Once neurotransmission has occurred, the neurotransmitter must be removed from the synaptic cleft so that the postsynaptic membrane can “reset” and be ready to receive another signal. This can be accomplished in three ways: the neurotransmitter can diffuse away from the synaptic cleft, it can be degraded by enzymes in the synaptic cleft, or it can be recycled (sometimes called reuptake) by the presynaptic neuron. Several drugs act at this step of neurotransmission. For example, some drugs that are given to Alzheimer’s patients work by inhibiting acetylcholinesterase, the enzyme that degrades acetylcholine. This inhibition of the enzyme essentially increases neurotransmission at synapses that release acetylcholine. Once released, the acetylcholine stays in the cleft and can continually bind and unbind to postsynaptic receptors.

    Table 7: Neurotransmitter Function and Location
    Neurotransmitter Example Location
    Acetylcholine CNS and/or PNS
    Biogenic amine Dopamine, serotonin, norepinephrine CNS and/or PNS
    Amino acid Glycine, glutamate, aspartate, gamma-aminobutyric acid CNS
    Neuropeptide Substance P, endorphins CNS and/or PNS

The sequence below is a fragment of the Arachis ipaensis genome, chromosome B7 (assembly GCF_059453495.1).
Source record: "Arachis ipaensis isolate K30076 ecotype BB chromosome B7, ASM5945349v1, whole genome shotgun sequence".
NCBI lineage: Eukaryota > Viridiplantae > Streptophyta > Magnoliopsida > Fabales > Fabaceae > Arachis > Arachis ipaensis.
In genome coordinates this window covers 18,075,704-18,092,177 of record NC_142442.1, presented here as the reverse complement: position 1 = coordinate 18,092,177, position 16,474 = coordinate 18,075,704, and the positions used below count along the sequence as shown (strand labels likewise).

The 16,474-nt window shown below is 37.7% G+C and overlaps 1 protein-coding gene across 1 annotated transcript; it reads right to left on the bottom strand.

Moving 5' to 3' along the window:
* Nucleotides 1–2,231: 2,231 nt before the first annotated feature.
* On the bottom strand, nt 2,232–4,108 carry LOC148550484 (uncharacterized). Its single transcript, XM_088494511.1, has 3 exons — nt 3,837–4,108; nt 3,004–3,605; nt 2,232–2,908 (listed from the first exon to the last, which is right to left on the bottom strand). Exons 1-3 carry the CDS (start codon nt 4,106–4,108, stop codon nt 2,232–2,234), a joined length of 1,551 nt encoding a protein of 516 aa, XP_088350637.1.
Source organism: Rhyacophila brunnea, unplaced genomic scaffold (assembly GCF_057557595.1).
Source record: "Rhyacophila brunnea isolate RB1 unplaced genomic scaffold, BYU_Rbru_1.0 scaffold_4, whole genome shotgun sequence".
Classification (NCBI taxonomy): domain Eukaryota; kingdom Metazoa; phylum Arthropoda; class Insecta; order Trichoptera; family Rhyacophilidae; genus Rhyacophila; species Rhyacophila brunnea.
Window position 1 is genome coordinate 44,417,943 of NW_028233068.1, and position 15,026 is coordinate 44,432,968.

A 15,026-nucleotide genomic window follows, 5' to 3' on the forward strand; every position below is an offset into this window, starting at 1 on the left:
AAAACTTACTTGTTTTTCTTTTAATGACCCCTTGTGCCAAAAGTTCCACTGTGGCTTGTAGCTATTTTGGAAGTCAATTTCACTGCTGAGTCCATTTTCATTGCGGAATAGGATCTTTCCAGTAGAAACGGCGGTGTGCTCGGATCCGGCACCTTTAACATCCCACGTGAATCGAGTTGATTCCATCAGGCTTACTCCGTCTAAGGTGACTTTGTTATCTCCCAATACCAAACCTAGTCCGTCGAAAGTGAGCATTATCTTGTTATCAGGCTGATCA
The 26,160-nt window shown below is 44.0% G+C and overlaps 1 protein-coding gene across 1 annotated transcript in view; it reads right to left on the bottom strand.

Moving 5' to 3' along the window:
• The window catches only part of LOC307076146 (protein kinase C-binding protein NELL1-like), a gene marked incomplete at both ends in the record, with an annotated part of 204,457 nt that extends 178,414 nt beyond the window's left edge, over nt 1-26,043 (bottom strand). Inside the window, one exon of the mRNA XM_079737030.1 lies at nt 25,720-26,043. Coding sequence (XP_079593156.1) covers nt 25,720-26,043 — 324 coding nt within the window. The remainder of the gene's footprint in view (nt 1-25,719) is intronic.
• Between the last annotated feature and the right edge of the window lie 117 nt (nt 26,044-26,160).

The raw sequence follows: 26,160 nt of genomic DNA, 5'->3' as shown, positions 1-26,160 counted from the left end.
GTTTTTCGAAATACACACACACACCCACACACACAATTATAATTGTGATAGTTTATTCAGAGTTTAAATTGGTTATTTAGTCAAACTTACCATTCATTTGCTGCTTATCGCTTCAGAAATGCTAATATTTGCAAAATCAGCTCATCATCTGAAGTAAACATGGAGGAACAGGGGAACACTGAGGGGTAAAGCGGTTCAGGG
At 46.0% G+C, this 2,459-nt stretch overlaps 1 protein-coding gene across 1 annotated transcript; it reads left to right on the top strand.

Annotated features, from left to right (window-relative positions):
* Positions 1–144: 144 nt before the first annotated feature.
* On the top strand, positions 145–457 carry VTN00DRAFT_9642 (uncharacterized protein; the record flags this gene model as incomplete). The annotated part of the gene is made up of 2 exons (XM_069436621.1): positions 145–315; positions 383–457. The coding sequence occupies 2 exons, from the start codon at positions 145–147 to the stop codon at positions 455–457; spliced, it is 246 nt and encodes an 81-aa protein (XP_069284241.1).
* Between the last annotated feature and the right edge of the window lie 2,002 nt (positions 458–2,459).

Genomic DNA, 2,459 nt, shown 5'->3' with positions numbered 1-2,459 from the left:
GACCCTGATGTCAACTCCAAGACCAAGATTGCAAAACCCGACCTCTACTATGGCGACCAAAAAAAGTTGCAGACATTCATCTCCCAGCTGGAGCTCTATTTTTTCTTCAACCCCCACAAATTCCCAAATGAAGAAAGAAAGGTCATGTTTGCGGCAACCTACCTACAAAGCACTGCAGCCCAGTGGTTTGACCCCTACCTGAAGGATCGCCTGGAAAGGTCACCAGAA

Exercise \(\PageIndex{1}\)

    Design and/or act out events at the synapse! Here are some hints to help you design your review activity:

    • You will need to think about how many peers you need to participate.
    • Who will be which structure?
    • How will your peers and you move with respect to each other?
    • What is the overall goal of each movement you design (what is the function of each structure)?

    Electrical Synapses

    While electrical synapses are fewer in number than chemical synapses, they are found in all nervous systems and play important and unique roles. The mode of neurotransmission in electrical synapses is quite different from that in chemical synapses. In an electrical synapse, the presynaptic and postsynaptic membranes are very close together and are actually physically connected by channel proteins forming gap junctions. Gap junctions allow current to pass directly from one cell to the next. In addition to the ions that carry this current, other molecules, such as ATP, can diffuse through the large gap junction pores.

    There are key differences between chemical and electrical synapses. Because chemical synapses depend on the release of neurotransmitter molecules from synaptic vesicles to pass on their signal, there is an approximately one-millisecond delay between when the axon potential reaches the presynaptic terminal and when the neurotransmitter leads to opening of postsynaptic ion channels. Additionally, this signaling is unidirectional. Signaling in electrical synapses, in contrast, is virtually instantaneous (which is important for synapses involved in key reflexes), and some electrical synapses are bidirectional. Electrical synapses are also more reliable as they are less likely to be blocked, and they are important for synchronizing the electrical activity of a group of neurons. For example, electrical synapses in the thalamus are thought to regulate slow-wave sleep, and disruption of these synapses can cause seizures.

    Signal summation